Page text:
• This is an excellent example @HenryCampbell - so many deaths in the global North contain both 'good' and 'bad' components at the same time. I am fond of the term 'ambivalent' to describe this both/and nature as it describes the capacity to hold two different experiences, viewpoints, or beliefs simultaneously.

  • That is unfortunate @HenryCampbell, and perhaps all too common. Planning and awareness don't always translate to ability to control the very end of life.

  • There are some very thougthful and insightful replies here. It's fascinating to see both overlap and diversity of opinions, alongside acknowledgement that the topic is complex and situation-dependent. Your responses reflect the nuanced nature of the end of life, dying, and death.

  • It is indeed complex @SamM, but you are grappling well with them!

  • I can tell you are a nurse @DebbieSpencer by your reference about good mouth care - so important, and so often overlooked, at the end of life.

  • Music can be an incredibly important part of peoples' end-of-life wishes. Have you heard of 'Threshold Choirs' who sing at peoples' bedsides at the end of life?

  • I agree @EmMahler that social death can accelerate clinical/biological death. At other time social death is a marker for impending clinical/biological death.

  • @JoannaHeneker - You're right to note the impact of lanugage. The phrase 'a good death' is an important, if usually poorly defined, descriptor for a cluster of processes, actions, and behaviours (norms) that we in the global North generally value and desire at the end of life. Others use equally 'slippery' terms such as 'dying well'.

  • @ChangFUnChi - I always tell my students that qualitative analysis in many ways emerged from studies about hospital dying. If you are interested in learning more about Glaser & Strauss' work, I highly recommend their Awareness of Dying (1965) and Time for Dying (1968). A bit 'dry' in parts as they are very detailed sociologists but invaluable work that still...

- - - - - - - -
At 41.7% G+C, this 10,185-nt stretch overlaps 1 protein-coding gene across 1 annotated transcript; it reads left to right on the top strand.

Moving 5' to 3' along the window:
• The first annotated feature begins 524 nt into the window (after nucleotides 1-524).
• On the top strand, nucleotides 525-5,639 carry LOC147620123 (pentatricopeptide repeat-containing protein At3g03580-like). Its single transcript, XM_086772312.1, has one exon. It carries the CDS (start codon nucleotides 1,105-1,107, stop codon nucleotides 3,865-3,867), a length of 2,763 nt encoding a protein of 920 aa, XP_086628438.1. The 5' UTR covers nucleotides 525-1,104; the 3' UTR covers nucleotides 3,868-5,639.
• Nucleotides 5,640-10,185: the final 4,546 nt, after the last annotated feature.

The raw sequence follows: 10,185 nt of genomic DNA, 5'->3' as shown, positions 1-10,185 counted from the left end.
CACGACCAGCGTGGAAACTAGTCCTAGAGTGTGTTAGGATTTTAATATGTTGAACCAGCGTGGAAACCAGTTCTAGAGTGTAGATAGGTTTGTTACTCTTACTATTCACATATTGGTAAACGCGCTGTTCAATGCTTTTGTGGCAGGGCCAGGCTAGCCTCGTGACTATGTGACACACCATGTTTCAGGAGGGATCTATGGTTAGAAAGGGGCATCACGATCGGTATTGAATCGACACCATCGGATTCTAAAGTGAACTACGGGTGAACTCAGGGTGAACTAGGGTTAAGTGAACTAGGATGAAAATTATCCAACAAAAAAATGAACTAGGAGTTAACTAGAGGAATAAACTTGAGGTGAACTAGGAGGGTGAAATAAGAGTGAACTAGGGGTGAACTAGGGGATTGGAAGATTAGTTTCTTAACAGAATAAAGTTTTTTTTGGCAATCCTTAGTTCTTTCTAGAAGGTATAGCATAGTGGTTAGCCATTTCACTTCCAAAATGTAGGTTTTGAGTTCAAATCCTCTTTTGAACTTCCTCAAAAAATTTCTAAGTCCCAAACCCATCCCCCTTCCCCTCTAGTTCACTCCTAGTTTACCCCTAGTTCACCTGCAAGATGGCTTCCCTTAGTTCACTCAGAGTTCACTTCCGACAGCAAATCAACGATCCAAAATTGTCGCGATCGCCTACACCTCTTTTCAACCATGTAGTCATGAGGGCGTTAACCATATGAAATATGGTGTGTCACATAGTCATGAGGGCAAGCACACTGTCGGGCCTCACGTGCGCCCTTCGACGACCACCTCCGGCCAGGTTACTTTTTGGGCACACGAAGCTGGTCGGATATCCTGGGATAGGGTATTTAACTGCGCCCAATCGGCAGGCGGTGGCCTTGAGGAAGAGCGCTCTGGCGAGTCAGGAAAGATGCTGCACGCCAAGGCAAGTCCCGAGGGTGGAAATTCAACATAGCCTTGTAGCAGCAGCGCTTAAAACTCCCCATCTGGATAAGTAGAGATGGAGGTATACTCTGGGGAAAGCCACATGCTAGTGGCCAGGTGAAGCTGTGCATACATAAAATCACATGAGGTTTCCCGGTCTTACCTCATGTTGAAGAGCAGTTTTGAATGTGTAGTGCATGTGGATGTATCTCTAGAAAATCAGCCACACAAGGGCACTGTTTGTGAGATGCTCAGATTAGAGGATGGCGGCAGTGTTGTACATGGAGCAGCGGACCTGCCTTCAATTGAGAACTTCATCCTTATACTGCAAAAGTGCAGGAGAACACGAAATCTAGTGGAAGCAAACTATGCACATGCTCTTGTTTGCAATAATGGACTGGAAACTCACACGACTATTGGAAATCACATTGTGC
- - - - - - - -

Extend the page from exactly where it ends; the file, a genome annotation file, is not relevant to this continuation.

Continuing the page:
• Such an interesting conversation thread here, made all the more so as it's based on such a rich diversity of personal and professional experiences.

  • Reading through the comments is one of the best parts of the course!

  • A thoughtful reply @DaisyCox. In some cultures prognostic 'awareness' is negotiated differently, such as key family members knowing but not telling the person with the illness (and this being the preference of all parties, including the terminally ill person).

  • I'm intrigued @ArianePlaisance - can you tell us more about your ethnographic research?

  • The end of life holds many interesting dualities, doesn't it @DeeFraser .

  • Hello @JoannaHeneker - An interesting thought about 'longer-term enviornmental impact of pallaitive care'. Can you tell us more about what you mean?

  • @BernadetteHall, you've raised an interesting point about 'readiness' at the end of life.

  • A really thoughtful reply @JulieParle .

  • You've hit on an interesting difference @ChangFUnChi - the difference between 'growing' and 'dying'.

  • I agree with @ChristopherL - a great thought-provoking post. I'm curious for your perspective @FloraLeslie; when do you think dying begins?

  • An excellent insight regarding location of dying @FayeDavenport, and you'll see that your experience with your mother is reflected in some of the upcoming steps.

  • You're right @HenryCampbell - it is an exceptionally rich research area, and you nicely highlight some of the key aspects which make it so.

  • You are getting to the 'heart' of the challenges in defining dying, including two of the most important: sudden death v gradual dying, and awarness of dying v lack of awareness (for various reasons). And what a great question to ask: "Are we dying if we don't know or accept that it is coming"? What are your throught on this?

  • 'Torn' is a very evocative phrase.

  • Hello @DebbieSpencer - You are providing great insight about the different aspects that together make up the dying process (and foreshadowing the content of some of the next steps!).

  • A very thoughtful answer @ChangFUnChi, and an excellent example of the difficulties that sometimes happen in the dying process.

  • Hi @FayeDavenport - you've asked a couple of excellent questions. What do you think? Do you think COVID-19 has led us to view dying and death differently, including more conversations about this topic?

  • Hello and welcome to the course. I hope you find it engaging and useful. I'm very curious about what an End of Life Care Facilitator does. Can you tell us a bit more about your work?

  • @KirraMoser - building and maintaining long-term supports are much different than time-limited volunteer efforts. It remains to be seen how this will continue to evolve as we move through the 2nd year of the pandemic.

  • You raise an important point Jessica, that different locations and geographies have very different experiences.

  • @AvrilSmart A sharp observation - the 'death positivity' 'death awareness' movement as a whole has been largely driven by middle class global North women. There are both benefits and unintended consequences to this.